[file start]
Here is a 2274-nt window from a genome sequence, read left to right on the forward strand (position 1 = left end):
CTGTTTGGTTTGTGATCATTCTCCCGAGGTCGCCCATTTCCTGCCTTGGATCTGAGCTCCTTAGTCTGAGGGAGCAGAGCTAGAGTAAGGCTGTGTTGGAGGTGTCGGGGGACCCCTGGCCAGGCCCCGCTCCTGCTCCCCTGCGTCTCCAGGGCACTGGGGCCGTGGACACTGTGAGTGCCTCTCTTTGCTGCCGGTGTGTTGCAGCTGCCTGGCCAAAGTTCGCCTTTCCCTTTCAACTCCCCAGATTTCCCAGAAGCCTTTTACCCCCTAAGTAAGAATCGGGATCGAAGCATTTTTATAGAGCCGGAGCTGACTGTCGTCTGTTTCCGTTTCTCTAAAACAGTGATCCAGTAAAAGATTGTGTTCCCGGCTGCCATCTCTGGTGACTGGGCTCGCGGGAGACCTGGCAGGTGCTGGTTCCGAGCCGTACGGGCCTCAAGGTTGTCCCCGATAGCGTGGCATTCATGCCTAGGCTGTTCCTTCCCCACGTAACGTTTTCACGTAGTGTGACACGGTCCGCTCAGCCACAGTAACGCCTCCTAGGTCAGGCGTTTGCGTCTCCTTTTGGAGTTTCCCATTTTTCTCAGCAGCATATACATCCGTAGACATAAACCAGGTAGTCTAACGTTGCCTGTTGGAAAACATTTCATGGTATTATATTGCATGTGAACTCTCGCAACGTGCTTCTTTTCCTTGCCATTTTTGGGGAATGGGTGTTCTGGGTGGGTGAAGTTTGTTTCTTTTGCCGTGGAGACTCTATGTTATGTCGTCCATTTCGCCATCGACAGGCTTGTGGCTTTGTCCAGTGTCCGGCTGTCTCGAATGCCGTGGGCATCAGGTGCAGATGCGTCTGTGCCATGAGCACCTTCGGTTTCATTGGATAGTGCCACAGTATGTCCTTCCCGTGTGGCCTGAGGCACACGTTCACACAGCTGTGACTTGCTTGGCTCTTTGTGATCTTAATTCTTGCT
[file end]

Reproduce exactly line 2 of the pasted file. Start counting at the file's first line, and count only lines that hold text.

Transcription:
CTGTTTGGTTTGTGATCATTCTCCCGAGGTCGCCCATTTCCTGCCTTGGATCTGAGCTCCTTAGTCTGAGGGAGCAGAGCTAGAGTAAGGCTGTGTTGGAGGTGTCGGGGGACCCCTGGCCAGGCCCCGCTCCTGCTCCCCTGCGTCTCCAGGGCACTGGGGCCGTGGACACTGTGAGTGCCTCTCTTTGCTGCCGGTGTGTTGCAGCTGCCTGGCCAAAGTTCGCCTTTCCCTTTCAACTCCCCAGATTTCCCAGAAGCCTTTTACCCCCTAAGTAAGAATCGGGATCGAAGCATTTTTATAGAGCCGGAGCTGACTGTCGTCTGTTTCCGTTTCTCTAAAACAGTGATCCAGTAAAAGATTGTGTTCCCGGCTGCCATCTCTGGTGACTGGGCTCGCGGGAGACCTGGCAGGTGCTGGTTCCGAGCCGTACGGGCCTCAAGGTTGTCCCCGATAGCGTGGCATTCATGCCTAGGCTGTTCCTTCCCCACGTAACGTTTTCACGTAGTGTGACACGGTCCGCTCAGCCACAGTAACGCCTCCTAGGTCAGGCGTTTGCGTCTCCTTTTGGAGTTTCCCATTTTTCTCAGCAGCATATACATCCGTAGACATAAACCAGGTAGTCTAACGTTGCCTGTTGGAAAACATTTCATGGTATTATATTGCATGTGAACTCTCGCAACGTGCTTCTTTTCCTTGCCATTTTTGGGGAATGGGTGTTCTGGGTGGGTGAAGTTTGTTTCTTTTGCCGTGGAGACTCTATGTTATGTCGTCCATTTCGCCATCGACAGGCTTGTGGCTTTGTCCAGTGTCCGGCTGTCTCGAATGCCGTGGGCATCAGGTGCAGATGCGTCTGTGCCATGAGCACCTTCGGTTTCATTGGATAGTGCCACAGTATGTCCTTCCCGTGTGGCCTGAGGCACACGTTCACACAGCTGTGACTTGCTTGGCTCTTTGTGATCTTAATTCTTGCT